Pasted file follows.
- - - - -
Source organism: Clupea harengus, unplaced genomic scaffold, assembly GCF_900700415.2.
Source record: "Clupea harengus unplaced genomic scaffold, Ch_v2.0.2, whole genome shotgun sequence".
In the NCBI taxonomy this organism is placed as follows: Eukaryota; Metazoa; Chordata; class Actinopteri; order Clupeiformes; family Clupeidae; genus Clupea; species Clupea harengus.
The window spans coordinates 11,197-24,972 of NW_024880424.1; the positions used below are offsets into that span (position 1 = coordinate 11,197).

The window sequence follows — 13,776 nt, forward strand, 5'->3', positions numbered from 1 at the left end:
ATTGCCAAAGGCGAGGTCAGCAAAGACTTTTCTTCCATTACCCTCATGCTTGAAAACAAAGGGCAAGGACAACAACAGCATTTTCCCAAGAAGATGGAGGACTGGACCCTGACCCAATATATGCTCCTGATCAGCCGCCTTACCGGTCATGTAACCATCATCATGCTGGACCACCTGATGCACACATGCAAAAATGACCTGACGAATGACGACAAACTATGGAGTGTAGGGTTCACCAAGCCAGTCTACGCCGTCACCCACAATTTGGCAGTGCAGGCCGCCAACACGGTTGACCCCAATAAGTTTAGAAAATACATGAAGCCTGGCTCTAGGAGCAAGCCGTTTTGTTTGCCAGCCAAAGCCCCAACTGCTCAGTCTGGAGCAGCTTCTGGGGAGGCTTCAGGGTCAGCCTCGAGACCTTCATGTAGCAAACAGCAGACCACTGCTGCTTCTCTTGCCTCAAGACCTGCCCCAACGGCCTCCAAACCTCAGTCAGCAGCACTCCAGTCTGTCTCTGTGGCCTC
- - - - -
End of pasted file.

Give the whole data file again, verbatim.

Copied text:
Source organism: Clupea harengus, unplaced genomic scaffold, assembly GCF_900700415.2.
Source record: "Clupea harengus unplaced genomic scaffold, Ch_v2.0.2, whole genome shotgun sequence".
In the NCBI taxonomy this organism is placed as follows: Eukaryota; Metazoa; Chordata; class Actinopteri; order Clupeiformes; family Clupeidae; genus Clupea; species Clupea harengus.
The window spans coordinates 11,197-24,972 of NW_024880424.1; the positions used below are offsets into that span (position 1 = coordinate 11,197).

The window sequence follows — 13,776 nt, forward strand, 5'->3', positions numbered from 1 at the left end:
ATTGCCAAAGGCGAGGTCAGCAAAGACTTTTCTTCCATTACCCTCATGCTTGAAAACAAAGGGCAAGGACAACAACAGCATTTTCCCAAGAAGATGGAGGACTGGACCCTGACCCAATATATGCTCCTGATCAGCCGCCTTACCGGTCATGTAACCATCATCATGCTGGACCACCTGATGCACACATGCAAAAATGACCTGACGAATGACGACAAACTATGGAGTGTAGGGTTCACCAAGCCAGTCTACGCCGTCACCCACAATTTGGCAGTGCAGGCCGCCAACACGGTTGACCCCAATAAGTTTAGAAAATACATGAAGCCTGGCTCTAGGAGCAAGCCGTTTTGTTTGCCAGCCAAAGCCCCAACTGCTCAGTCTGGAGCAGCTTCTGGGGAGGCTTCAGGGTCAGCCTCGAGACCTTCATGTAGCAAACAGCAGACCACTGCTGCTTCTCTTGCCTCAAGACCTGCCCCAACGGCCTCCAAACCTCAGTCAGCAGCACTCCAGTCTGTCTCTGTGGCCTC